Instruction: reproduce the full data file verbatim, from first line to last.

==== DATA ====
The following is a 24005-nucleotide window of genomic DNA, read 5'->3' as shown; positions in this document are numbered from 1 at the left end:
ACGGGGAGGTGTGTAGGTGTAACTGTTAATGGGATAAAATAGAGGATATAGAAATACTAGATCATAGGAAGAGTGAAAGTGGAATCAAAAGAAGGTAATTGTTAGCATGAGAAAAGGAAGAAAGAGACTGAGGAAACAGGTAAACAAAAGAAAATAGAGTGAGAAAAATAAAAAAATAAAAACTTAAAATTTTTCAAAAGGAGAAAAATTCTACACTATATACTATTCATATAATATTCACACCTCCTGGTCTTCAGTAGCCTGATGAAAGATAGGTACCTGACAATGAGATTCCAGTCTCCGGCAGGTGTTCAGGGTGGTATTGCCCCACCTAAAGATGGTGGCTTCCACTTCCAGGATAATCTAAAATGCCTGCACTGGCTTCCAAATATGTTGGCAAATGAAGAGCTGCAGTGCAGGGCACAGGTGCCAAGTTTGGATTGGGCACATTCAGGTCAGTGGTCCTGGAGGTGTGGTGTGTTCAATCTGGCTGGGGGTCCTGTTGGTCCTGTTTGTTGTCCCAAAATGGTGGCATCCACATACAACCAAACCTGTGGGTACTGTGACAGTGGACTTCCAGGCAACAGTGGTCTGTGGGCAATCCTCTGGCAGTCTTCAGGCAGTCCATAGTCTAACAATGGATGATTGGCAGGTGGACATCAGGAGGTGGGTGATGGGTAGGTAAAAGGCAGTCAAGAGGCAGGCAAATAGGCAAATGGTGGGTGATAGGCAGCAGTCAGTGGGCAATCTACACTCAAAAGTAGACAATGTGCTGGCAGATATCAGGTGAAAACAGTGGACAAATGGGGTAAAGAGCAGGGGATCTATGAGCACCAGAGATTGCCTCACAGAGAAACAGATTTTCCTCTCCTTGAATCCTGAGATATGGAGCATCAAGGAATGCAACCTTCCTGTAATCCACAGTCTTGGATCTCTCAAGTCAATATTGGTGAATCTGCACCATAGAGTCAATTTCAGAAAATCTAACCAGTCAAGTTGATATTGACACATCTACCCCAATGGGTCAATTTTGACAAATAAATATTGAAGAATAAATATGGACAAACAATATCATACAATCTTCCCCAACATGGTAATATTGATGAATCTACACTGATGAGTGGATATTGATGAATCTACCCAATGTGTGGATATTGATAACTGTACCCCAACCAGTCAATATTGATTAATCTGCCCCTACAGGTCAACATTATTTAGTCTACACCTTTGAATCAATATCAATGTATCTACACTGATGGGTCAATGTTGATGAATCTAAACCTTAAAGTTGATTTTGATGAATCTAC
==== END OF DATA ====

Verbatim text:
The following is a 24005-nucleotide window of genomic DNA, read 5'->3' as shown; positions in this document are numbered from 1 at the left end:
ACGGGGAGGTGTGTAGGTGTAACTGTTAATGGGATAAAATAGAGGATATAGAAATACTAGATCATAGGAAGAGTGAAAGTGGAATCAAAAGAAGGTAATTGTTAGCATGAGAAAAGGAAGAAAGAGACTGAGGAAACAGGTAAACAAAAGAAAATAGAGTGAGAAAAATAAAAAAATAAAAACTTAAAATTTTTCAAAAGGAGAAAAATTCTACACTATATACTATTCATATAATATTCACACCTCCTGGTCTTCAGTAGCCTGATGAAAGATAGGTACCTGACAATGAGATTCCAGTCTCCGGCAGGTGTTCAGGGTGGTATTGCCCCACCTAAAGATGGTGGCTTCCACTTCCAGGATAATCTAAAATGCCTGCACTGGCTTCCAAATATGTTGGCAAATGAAGAGCTGCAGTGCAGGGCACAGGTGCCAAGTTTGGATTGGGCACATTCAGGTCAGTGGTCCTGGAGGTGTGGTGTGTTCAATCTGGCTGGGGGTCCTGTTGGTCCTGTTTGTTGTCCCAAAATGGTGGCATCCACATACAACCAAACCTGTGGGTACTGTGACAGTGGACTTCCAGGCAACAGTGGTCTGTGGGCAATCCTCTGGCAGTCTTCAGGCAGTCCATAGTCTAACAATGGATGATTGGCAGGTGGACATCAGGAGGTGGGTGATGGGTAGGTAAAAGGCAGTCAAGAGGCAGGCAAATAGGCAAATGGTGGGTGATAGGCAGCAGTCAGTGGGCAATCTACACTCAAAAGTAGACAATGTGCTGGCAGATATCAGGTGAAAACAGTGGACAAATGGGGTAAAGAGCAGGGGATCTATGAGCACCAGAGATTGCCTCACAGAGAAACAGATTTTCCTCTCCTTGAATCCTGAGATATGGAGCATCAAGGAATGCAACCTTCCTGTAATCCACAGTCTTGGATCTCTCAAGTCAATATTGGTGAATCTGCACCATAGAGTCAATTTCAGAAAATCTAACCAGTCAAGTTGATATTGACACATCTACCCCAATGGGTCAATTTTGACAAATAAATATTGAAGAATAAATATGGACAAACAATATCATACAATCTTCCCCAACATGGTAATATTGATGAATCTACACTGATGAGTGGATATTGATGAATCTACCCAATGTGTGGATATTGATAACTGTACCCCAACCAGTCAATATTGATTAATCTGCCCCTACAGGTCAACATTATTTAGTCTACACCTTTGAATCAATATCAATGTATCTACACTGATGGGTCAATGTTGATGAATCTAAACCTTAAAGTTGATTTTGATGAATCTAC